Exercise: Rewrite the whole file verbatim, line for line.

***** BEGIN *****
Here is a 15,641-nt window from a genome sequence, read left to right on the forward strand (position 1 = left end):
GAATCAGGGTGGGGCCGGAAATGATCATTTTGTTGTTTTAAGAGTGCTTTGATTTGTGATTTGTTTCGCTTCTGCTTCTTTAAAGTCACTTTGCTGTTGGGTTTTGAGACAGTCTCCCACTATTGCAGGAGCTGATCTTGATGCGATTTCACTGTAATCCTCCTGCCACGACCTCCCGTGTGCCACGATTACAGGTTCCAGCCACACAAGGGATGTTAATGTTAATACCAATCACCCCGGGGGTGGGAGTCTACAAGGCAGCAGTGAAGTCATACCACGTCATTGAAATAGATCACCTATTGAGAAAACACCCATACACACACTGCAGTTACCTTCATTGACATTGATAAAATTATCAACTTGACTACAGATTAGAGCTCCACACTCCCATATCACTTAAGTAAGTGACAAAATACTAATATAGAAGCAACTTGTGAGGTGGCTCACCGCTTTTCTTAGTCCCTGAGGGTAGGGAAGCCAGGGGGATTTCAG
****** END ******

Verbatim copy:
Here is a 15,641-nt window from a genome sequence, read left to right on the forward strand (position 1 = left end):
GAATCAGGGTGGGGCCGGAAATGATCATTTTGTTGTTTTAAGAGTGCTTTGATTTGTGATTTGTTTCGCTTCTGCTTCTTTAAAGTCACTTTGCTGTTGGGTTTTGAGACAGTCTCCCACTATTGCAGGAGCTGATCTTGATGCGATTTCACTGTAATCCTCCTGCCACGACCTCCCGTGTGCCACGATTACAGGTTCCAGCCACACAAGGGATGTTAATGTTAATACCAATCACCCCGGGGGTGGGAGTCTACAAGGCAGCAGTGAAGTCATACCACGTCATTGAAATAGATCACCTATTGAGAAAACACCCATACACACACTGCAGTTACCTTCATTGACATTGATAAAATTATCAACTTGACTACAGATTAGAGCTCCACACTCCCATATCACTTAAGTAAGTGACAAAATACTAATATAGAAGCAACTTGTGAGGTGGCTCACCGCTTTTCTTAGTCCCTGAGGGTAGGGAAGCCAGGGGGATTTCAG